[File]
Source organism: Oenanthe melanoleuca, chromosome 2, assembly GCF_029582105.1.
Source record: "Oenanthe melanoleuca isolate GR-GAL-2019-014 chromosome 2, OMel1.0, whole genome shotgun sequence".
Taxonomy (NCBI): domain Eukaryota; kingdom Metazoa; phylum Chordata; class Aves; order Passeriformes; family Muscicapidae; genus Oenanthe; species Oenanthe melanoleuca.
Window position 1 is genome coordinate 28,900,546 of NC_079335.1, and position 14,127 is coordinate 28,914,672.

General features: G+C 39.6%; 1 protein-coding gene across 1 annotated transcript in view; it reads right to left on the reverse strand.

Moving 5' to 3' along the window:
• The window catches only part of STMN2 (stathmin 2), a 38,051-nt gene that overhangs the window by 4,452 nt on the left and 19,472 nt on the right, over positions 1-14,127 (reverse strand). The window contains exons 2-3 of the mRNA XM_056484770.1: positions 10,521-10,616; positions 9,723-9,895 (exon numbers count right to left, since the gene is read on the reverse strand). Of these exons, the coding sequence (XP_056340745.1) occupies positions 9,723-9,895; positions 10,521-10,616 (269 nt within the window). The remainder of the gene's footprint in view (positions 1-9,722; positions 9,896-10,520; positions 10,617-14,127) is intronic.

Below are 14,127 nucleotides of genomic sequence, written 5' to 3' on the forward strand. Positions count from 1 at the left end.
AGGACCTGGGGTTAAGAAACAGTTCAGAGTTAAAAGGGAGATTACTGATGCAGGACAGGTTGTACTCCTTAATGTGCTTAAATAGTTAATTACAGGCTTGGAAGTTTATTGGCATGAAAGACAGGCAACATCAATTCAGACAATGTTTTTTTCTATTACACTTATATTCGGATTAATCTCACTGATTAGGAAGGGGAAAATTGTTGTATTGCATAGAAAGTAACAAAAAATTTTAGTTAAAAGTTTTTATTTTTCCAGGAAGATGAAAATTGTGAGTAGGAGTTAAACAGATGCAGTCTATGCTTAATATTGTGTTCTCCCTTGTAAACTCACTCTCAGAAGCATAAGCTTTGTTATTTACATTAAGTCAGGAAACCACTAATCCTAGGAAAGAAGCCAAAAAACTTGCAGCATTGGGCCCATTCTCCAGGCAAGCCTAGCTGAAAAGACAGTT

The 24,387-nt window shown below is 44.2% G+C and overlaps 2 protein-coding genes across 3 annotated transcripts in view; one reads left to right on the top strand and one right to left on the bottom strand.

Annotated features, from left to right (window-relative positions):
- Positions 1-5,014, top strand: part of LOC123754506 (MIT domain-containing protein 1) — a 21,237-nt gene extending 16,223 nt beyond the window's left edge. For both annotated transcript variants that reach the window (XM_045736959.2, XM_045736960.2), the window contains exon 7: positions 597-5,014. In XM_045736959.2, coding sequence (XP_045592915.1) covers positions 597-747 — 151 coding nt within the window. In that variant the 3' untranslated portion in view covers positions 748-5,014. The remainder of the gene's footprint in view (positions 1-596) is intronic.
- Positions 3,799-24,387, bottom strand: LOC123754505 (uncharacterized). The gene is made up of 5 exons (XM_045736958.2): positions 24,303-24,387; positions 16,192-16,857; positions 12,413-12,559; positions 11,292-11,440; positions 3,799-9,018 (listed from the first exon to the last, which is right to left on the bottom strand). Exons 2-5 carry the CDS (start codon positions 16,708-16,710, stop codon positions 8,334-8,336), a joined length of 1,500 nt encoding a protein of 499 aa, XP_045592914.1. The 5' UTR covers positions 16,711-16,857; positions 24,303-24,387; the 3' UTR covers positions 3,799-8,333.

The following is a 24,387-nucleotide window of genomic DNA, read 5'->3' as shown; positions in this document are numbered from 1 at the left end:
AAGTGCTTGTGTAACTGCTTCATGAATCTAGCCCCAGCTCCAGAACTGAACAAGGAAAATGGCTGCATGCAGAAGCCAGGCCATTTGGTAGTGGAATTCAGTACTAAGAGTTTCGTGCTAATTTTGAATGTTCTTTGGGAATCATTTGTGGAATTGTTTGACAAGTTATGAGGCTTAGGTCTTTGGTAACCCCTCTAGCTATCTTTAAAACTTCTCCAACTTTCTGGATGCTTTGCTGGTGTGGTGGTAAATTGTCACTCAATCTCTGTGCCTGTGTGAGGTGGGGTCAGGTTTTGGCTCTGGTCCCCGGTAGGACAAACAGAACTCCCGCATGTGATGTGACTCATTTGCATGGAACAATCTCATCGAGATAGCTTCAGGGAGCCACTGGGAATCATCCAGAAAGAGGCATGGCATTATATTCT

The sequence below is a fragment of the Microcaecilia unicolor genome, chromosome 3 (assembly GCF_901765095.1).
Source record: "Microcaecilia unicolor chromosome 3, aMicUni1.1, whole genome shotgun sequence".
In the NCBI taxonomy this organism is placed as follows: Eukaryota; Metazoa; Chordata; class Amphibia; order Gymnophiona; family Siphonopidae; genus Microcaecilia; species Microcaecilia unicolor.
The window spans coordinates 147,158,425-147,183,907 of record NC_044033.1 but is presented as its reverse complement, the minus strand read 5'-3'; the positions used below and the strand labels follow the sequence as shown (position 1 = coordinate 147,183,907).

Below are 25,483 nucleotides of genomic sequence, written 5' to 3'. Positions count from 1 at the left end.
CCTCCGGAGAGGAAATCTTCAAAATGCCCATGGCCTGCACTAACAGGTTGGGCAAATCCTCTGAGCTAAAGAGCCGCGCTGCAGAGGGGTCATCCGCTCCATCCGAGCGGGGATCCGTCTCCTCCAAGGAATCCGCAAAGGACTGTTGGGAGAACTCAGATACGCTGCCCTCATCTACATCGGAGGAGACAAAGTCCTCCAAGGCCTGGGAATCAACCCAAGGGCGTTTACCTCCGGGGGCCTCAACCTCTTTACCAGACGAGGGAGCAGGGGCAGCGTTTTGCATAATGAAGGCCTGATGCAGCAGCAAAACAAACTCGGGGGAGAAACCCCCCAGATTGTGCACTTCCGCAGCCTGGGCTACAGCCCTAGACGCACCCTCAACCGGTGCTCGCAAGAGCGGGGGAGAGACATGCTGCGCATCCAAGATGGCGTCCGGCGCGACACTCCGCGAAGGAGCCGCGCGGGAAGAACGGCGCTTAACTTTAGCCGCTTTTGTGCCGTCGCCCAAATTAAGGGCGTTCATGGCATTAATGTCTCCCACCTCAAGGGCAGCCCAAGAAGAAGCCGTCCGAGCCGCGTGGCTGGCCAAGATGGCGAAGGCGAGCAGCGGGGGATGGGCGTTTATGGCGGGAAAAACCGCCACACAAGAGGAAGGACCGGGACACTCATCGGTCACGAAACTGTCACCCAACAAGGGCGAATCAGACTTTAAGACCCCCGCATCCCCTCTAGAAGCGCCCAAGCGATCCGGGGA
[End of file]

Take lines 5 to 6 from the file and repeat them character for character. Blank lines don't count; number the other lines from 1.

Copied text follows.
General features: G+C 39.6%; 1 protein-coding gene across 1 annotated transcript in view; it reads right to left on the reverse strand.

Moving 5' to 3' along the window: